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Former Defense Secretary Chuck Hagel Discusses USA Challenges

Former U.S. Secretary of Defense Chuck Hagel makes a point as he addresses Mississippi College students, faculty and guests at the MC School of Business on April 18.

Taking on immense challenges in North Korea, Syria and other global hot spots, American leaders face complex problems that could take generations to solve.

That’s the opinion of former U.S. Secretary of Defense Chuck Hagel. The Nebraska native served as keynote speaker at Mississippi College’s annual Scholarship Dinner Tuesday evening.

Speaking to more than 400 guests on the Clinton campus, Hagel says there is no one paragraph solution to any of the major issues confronting the world, including terrorists like ISIS.

Dealing with threats from rogue nations like North Korea ruled by totalitarian leader Kim Jong Un will require the United States to partner with other major players in the region. “We will have to engage. We need China, South Korea and Japan.”

The decision to send a U.S. aircraft carrier into waters off the Korean peninsula is “a big deal,” Hagel told more than 400 scholarship banquet guests at Anderson Hall. “These are very complicated issues.”

Hagel served as Defense Secretary during the Obama administration in 2013-15. The former U.S. senator sees no simple solutions in sight for the Trump Administration.

Tackling threats posed by ISIS and other terrorists worldwide is among the biggest problems the United States faces, he said. Terrorism didn’t start with the September 11, 2001 attacks at the World Trade Center in New York City and the Pentagon in Washington, he noted. “It will take a long time to fix it.”

Following his introduction by Gov. Phil Bryant, Hagel spoke about the immense issues on the plate of President Donald Trump and his administration as he nears 100 days in office.

U.S. military strikes in Syria and Afghanistan earlier this month show President Trump’s willingness to use force if necessary.

But Hagel questions U.S. military involvement in the Middle East. It’s been nearly two weeks since the USA air strikes in Syria. He says using military intervention in the Syrian civil war should not be the first solution.

Still, steps need to be taken to stop the killing in Syria under the Assad regime, while dealing with Russian involvement in the country. “This will take a generation,” Hagel said. “But we must stop the killing.”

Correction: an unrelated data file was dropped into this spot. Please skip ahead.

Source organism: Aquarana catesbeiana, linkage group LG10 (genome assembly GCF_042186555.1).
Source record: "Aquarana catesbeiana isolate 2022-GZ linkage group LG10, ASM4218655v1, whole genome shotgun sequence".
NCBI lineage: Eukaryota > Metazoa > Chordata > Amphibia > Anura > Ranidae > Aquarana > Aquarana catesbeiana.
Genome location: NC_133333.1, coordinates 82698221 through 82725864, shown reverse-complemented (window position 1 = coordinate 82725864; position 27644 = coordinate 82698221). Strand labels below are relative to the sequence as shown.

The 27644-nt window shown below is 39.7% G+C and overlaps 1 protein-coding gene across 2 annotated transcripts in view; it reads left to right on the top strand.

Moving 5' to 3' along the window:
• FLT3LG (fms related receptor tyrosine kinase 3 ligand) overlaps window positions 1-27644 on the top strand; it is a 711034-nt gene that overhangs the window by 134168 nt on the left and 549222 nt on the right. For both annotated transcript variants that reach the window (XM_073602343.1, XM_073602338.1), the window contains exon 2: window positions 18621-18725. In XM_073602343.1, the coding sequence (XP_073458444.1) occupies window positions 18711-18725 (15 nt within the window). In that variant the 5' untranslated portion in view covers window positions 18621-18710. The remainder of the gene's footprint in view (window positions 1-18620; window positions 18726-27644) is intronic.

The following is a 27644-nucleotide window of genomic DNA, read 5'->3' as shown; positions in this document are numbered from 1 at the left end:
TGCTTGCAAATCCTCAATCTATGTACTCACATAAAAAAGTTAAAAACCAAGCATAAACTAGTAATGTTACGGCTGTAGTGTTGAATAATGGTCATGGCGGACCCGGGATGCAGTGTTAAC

The Mississippi College event raised a record $412,975 for student scholarships. Since the program began in 2008, with former U.S. Senate Majority Leader Bob Dole as guest speaker, the events generated more than $3 million for scholarships.

A Republican, Hagel discussed other issues. He emphasized the need for the two major political parties to work together to address domestic and international concerns. When he joined the Senate 22 years ago, Hagel maintained close personal friendships with several Democratic colleagues. Bi-partisan friendships helped lawmakers in Washington get things done to benefit the American people.

Today, politicians are often engaged in bitter partisan political fights and see their approval ratings sink to record low levels. Social media and never-ending “breaking news” cycles make things worse.

Americans often bounce “from crisis to crisis at a manic pace,” Hagel said.

The first Vietnam War veteran to serve as U.S. Defense Secretary, Hagel aired his views on important topics as fresh as today’s headlines, said MC student Chandler Key of Clinton. “The issues were timely. He summed up America’s role in the world.”

Chuck Hagel reminds him of a Heartland version of Arizona Republican Sen. John McCain, says MC political science professor Glenn Antizzo.

 “He is considered somewhat of a maverick Republican. He is one willing to speak out against politicians of either party when he believes they are misguided in the policies they advocate,” Antizzo said.

Hagel earlier Tuesday addressed students at the MC School of Business. “He had a good grasp of the issues,” said MC student Bryant Grove, 19, of Brandon. “I may not agree with everything he said.”

The scholarship banquet attracted hundreds of university supporters, including students, professors and several political leaders. They included Secretary of State Delbert Hosemann, and Sen. Hillman Frazier of Jackson. Frazier’s state Senate district includes Mississippi College.